I had the pleasure of presenting at the PR Analytics Conference in London last week along with a number of big names in the field including Pleon’s David Rockland and Jim Desler, Worldwide Head of PR for Microsoft.
There was a large audience of senior PR folk in the room. My presentation was about how PR pros could use Google Analytics (GA) to better effect. I had 25 mins to cram in as much as I could.
One of the things I highlighted in my talk was the use of multi-channel funnel analysis in GA. In simple terms, it allows you to determine the direct and indirect contribution that various digital marketing channels make to your site conversion goals.
However, I didn’t have time at the conference to go into the use of conversion segments.
Which was a shame because they really are very sexy (no, really).
Here’s a simple explanation for those unfamiliar with the concept.
GA allows you to see what mix of site interactions deliver a conversion eg sale of a product, video view, whatever. It also shows you the value of those interactions relative to the conversion.
Here’s an example. This is for a small (but real) e-commerce site selling a simple £11.99 product (normally you’d have a whole range of different products and different prices – but hopefully you can extrapolate from this).
For this particular web property, it would seem that the most common conversion path for a sale is for people to arrive via one single search before purchasing. There are more complex interactions (not least #8 here which saw the person revisit the site 18 times directly before finally buying something!).
As part of my PR Analytics presentation, I talked about the problem of attribution in marketing and PR with relation to goals and objectives (most sales or comms processes have multiple steps – but which one should get the credit for the final transaction? Should the first step in the process get 100pc of the credit? Or the last step? In the absence of giving fair credit to all relevant steps in the conversion process, many people have opted for the last step ie the step immediately before the conversion.)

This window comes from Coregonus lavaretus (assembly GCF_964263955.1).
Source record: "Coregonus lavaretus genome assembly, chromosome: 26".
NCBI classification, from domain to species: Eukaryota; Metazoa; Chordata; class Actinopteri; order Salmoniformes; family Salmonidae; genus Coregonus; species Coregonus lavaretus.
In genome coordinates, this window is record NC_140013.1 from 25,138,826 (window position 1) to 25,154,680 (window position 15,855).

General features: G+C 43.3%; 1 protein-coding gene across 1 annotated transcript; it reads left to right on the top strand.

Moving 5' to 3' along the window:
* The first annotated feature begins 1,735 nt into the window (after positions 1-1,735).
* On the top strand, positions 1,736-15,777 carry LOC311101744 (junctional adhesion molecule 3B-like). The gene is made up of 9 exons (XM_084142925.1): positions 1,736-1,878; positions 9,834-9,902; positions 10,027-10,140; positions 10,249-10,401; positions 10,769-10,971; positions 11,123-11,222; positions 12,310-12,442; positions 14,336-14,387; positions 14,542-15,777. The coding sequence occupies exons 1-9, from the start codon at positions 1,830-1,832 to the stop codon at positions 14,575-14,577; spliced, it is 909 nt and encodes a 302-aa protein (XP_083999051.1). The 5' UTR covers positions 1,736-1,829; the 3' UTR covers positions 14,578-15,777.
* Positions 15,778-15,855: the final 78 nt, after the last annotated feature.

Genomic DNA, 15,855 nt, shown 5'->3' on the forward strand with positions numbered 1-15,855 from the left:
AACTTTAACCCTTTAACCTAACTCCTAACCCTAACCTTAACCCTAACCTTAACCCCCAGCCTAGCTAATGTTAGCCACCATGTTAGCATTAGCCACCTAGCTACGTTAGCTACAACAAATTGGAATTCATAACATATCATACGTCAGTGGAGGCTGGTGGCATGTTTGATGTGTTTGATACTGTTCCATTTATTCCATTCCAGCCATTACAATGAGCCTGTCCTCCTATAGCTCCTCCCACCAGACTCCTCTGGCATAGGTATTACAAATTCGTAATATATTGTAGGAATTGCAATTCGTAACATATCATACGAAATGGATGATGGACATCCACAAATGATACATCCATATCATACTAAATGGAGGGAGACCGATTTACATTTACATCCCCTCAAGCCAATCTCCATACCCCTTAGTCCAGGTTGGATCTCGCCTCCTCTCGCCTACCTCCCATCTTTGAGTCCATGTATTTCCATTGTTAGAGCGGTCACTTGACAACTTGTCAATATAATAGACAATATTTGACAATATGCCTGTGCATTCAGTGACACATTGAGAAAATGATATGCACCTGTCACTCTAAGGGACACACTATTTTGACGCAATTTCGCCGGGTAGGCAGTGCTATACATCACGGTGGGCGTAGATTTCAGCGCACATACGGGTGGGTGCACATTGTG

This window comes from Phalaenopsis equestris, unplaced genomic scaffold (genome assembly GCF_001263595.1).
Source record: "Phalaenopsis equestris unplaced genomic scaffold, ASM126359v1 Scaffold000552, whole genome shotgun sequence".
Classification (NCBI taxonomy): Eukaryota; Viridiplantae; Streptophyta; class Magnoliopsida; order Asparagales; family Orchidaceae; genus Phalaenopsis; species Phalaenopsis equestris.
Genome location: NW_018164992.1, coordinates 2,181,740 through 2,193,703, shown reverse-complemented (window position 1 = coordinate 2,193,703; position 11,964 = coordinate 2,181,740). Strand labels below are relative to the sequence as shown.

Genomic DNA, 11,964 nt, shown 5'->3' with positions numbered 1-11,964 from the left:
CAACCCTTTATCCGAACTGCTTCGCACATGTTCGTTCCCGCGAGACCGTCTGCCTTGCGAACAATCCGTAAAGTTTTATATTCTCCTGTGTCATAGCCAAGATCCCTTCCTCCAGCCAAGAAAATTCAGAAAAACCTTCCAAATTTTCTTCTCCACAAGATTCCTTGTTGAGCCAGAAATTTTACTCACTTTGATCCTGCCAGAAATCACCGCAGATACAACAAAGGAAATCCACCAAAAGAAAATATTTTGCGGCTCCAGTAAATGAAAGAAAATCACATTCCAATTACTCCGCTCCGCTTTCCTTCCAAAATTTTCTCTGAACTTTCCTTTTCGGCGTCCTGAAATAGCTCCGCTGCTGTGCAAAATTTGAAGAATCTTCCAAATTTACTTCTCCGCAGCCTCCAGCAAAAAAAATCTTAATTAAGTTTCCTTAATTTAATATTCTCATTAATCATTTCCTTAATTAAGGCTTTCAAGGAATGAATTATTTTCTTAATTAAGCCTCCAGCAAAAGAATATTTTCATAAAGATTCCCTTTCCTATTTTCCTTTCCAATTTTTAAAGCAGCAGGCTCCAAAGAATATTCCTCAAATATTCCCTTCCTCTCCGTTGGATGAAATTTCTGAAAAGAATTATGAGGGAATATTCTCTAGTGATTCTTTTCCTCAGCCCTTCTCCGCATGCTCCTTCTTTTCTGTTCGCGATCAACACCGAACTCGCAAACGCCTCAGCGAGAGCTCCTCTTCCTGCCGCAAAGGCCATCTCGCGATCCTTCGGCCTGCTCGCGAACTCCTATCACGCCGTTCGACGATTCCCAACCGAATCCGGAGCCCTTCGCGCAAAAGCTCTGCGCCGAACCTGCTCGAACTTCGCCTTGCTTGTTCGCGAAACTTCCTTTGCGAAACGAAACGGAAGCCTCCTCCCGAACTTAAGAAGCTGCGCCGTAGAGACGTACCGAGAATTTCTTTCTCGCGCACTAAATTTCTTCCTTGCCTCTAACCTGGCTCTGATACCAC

In PR terms, that typically means that much PR work would get no credit – because it rarely contributes the last step in the process. Its role is generally assistive to the overall process. However, the introduction of multi-channel funnels into GA last year allowed marketeers (and PR pros) for the first time to see both the direct and indirect value being delivered in relation to a defined goal.
SlingshotSEO recently produced an excellent whitepaper which showed how you can combine conversion segments with a multi-touch attribution analysis to determine which channel you may be overvaluing or under valuing if you are using a last attribution model.
They also had some great insight into the most common conversion paths (based on an analysis of over 23.5m transactions). Two organic searches seems to be the most popular conversion path with two or more interactions. And referrals and organic search are consistently undervalued as conversion channels.
Which brings me back to the relevance to PR (at least online PR coverage).
Traffic from links in relevant online editorial coverage fall into the referrals bucket. If referrals are consistently being undervalued on a last attribution basis, it does seem to lend credence to the theory that PR does contribute indirect value – and now we have a way to determine exactly what the value of that contribution might be.
But here’s the thing. You have to define at least one goal in order to make this work. No goals, no insight.
Brings in to sharp relief the fact that without defining concrete goals, you are almost certainly creating unnecessary pain and heartache for yourself. And your online PR efforts are almost certainly not getting the credit they deserve.
I’ll be looking in more detail at multi-channel funnel analysis and conversion segments in my strategic management presentation at CIPR headquarters, Russell Square, London, on Wednesday 28th March on using web analytics to inform communications strategy and planning.